A Twinleaf I/O Tooling Walkthrough

In order to help guide you through using Twinleaf I/O tools with your device, this page describes an example walkthrough of tools and commands for typical use.

To start, we plug our device into a computer using a usb cable. In this example, we are using a VMR.

Once our device is plugged into the computer, we set up a proxy server. To install our tio-proxy tool, see our Getting Started With TIO Tools page. Please note that you do not have to set up a proxy server and can just connect directly, but it allows multiple clients to connect to the device and removes the need to specify the connection port while using our Python tools and C library. Please also note that tio-proxy does not work on Windows computers unless you are using WSL. Once tio-tools is cloned and installed, we start the proxy with:

% tio-proxy /dev/cu.usbserial-DT04H6OM

Here, cu.usbserial-DT04H6OM is specific to our setup and depends on serial number, operating system, and device used (for this example, we used a VMR on macOS). On macOS, it will look similar to our example in the form tio-proxy /dev/cu.usbXXXXXX. It is convenient to type cu.usb and then tab autocomplete to find the serial number.

On Linux, it will look like

% tio-proxy /dev/ttyUSB0 or % tio-proxy /dev/ttyACM0

On WSL, it will look like

% tio-proxy /dev/ttyS3 for COM3.

Leave the proxy server running and open a new terminal window to continue.

Using itio and tiomon

With the proxy server running, we can use Twinleaf's Python tools to communicate with our device. Make sure you have Twinleaf's TIO Python package installed before trying this. Instructions for installation can be found on our Getting Started With TIO Python page. We first run

    % itio

In this walkthrough, we are using a VMR sensor, as shown in the example display below. Once inside itio, there are a number of different functions to call to communicate with your device. For example, with a VMR, we might want to see the magnetic field in x, y, and z. To do this, we type tio.vmr.vector() into our itio interface and hit enter. See the example below for reference.

    % itio
    VMR - Twinleaf VMR R12 N171 [2021-03-16/c7c589]

    Use   : tio.<tab>
    In [1]: tio.vmr.vector()
    Out[1]: [94424.7890625, -9569.669921875, 67310.921875]

To see the different commands for your device, visit the command line reference page for your device.

Additionally, you can type tio into the itio interface and hit tab to see possible options.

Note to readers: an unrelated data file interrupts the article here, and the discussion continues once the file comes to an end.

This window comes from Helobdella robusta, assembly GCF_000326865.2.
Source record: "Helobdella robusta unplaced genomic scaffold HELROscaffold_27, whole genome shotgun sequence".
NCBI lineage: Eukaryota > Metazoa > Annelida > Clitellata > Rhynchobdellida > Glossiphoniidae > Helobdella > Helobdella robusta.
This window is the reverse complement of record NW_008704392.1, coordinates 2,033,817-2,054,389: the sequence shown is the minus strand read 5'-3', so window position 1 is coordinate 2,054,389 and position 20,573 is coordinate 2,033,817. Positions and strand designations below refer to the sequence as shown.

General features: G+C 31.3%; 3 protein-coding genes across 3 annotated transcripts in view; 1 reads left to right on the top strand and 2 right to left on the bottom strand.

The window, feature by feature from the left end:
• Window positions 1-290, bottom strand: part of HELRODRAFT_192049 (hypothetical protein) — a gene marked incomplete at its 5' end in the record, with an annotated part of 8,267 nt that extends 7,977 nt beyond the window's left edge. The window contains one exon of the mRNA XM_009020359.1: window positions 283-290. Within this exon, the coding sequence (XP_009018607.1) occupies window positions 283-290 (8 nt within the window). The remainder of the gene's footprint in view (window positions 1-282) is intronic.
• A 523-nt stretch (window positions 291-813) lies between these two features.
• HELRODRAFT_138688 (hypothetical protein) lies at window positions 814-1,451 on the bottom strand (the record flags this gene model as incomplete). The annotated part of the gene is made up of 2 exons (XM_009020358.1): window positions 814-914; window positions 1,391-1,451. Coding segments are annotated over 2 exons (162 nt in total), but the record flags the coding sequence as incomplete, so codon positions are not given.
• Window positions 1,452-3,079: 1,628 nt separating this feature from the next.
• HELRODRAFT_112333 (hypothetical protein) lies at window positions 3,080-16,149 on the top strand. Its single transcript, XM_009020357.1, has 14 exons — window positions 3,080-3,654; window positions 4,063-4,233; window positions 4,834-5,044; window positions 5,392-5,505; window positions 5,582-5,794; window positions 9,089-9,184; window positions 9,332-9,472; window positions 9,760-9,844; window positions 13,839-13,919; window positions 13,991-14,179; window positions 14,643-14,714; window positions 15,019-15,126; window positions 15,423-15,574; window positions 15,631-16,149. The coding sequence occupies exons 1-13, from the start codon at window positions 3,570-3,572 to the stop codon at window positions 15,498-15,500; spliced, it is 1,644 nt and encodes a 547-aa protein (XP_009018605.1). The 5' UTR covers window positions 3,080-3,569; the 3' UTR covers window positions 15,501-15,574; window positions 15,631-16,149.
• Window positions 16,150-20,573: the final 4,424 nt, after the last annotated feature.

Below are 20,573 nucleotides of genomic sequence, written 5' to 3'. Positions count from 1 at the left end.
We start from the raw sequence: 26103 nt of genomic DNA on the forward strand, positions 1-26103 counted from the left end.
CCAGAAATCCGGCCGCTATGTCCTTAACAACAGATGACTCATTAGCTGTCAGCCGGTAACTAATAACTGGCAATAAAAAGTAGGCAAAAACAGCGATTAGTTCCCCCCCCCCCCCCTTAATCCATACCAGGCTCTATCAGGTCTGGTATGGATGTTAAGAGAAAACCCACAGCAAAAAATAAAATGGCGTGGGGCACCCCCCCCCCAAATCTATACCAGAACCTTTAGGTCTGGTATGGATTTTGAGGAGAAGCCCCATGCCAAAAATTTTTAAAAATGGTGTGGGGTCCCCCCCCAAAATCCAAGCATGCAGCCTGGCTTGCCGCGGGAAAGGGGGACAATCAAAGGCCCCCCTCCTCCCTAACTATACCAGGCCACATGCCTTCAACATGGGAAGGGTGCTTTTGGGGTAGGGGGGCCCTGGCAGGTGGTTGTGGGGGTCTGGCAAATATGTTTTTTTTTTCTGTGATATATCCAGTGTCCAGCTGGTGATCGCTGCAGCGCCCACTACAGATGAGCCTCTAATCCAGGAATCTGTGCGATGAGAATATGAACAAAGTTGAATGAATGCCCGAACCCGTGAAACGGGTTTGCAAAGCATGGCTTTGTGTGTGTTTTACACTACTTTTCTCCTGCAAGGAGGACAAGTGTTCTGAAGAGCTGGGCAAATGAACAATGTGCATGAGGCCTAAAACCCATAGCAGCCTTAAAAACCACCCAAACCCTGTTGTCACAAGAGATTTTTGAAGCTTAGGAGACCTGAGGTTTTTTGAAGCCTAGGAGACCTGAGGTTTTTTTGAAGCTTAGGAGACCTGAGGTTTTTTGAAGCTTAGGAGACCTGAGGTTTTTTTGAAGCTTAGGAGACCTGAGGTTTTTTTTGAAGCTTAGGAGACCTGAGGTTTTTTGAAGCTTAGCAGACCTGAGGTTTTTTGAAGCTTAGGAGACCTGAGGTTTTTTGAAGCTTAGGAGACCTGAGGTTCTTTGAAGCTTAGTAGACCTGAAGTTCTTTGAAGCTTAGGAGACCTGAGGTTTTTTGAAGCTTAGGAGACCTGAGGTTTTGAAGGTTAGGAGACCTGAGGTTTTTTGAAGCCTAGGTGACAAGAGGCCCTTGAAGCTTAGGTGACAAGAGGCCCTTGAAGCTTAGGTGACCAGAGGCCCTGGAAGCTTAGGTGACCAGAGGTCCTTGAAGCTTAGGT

Now, let's say we want to see the data livestreamed. Type exit() into itio to exit. To see live data, we can use

    % tiomon

Note that the proxy server should still be running - if not, you will again have to specify the usb path. tiomon will bring up a livestream of the data specific to our device as shown below. To exit the livestream, use Ctrl-C.

    VMR - Twinleaf VMR R12 N171 [2021-03-16/c7c589]
    vector.x -1.178e+04 🕙 20.02 Hz [                                                    ]
    vector.y  7.304e+04 🕙 20.02 Hz [################################################### ]
    vector.z  2.171e+04 🕙 20.02 Hz [################################################### ]
    accel.x      0.4324 🕙 20.02 Hz [###############################################     ]
    accel.y       9.878 🕙 20.02 Hz [################################################### ]
    accel.z      0.2326 🕙 20.02 Hz [#############################################       ]
    gyro.x    2.609e-05 🕙 20.02 Hz [##########################################          ]
    gyro.y     0.009106 🕙 20.02 Hz [####################################                ]
    gyro.z     0.009131 🕙 20.02 Hz [#################                                   ]
    bar            1014 🕙 20.02 Hz [################################################### ]

Programming With Python

It is also possible to communicate with your device via Python scripts. The tldevice module performs metaprogramming to construct an object that has methods that match the RPC calls available on the device.

Let's say we want to make a log of data from our VMR. An example script for this looks like the following:

    import tldevice
    vmr = tldevice.Device("/dev/cu.usbserial-DT04H6OM")
    file = open('log.tsv','w') 
    for row in vmr.data.stream_iter():
        rowstring = "\t".join(map(str,row))+"\n"
        file.write(rowstring)

Here, our device is accessed through tldevice.Device("/dev/cu.usb-DT04H6OM"). Again, "/dev/cu.usb-DT04H6OM will be replaced by /dev/ttyUSB0 for Linux and COMx for Windows.

Labview

Another way we might communicate with our device is to use Labview. This is especially useful if we want a live graph view of the device data. For instructions on installing our Labview tools, see our Labview GUI on GitHub.

There are several example VIs available for communication with your Twinleaf device. With the VMR, we might want to have a live graph view of the sensor data. To do this, we open the VM Monitor.vi file on Labview. The VM Monitor.vi file should be located on your machine where you installed Twinleaf's Labview package. Once we open the file, the interface should look like the screenshot below. Assuming we are still running our proxy server, the specified url should be tcp://localhost as it is in the screenshot below.

VM Monitor

It is also possible to log the VMR data to a specified folder using this Labview GUI. Click the folder icon to specify where the log should be saved, and use the log button to start logging.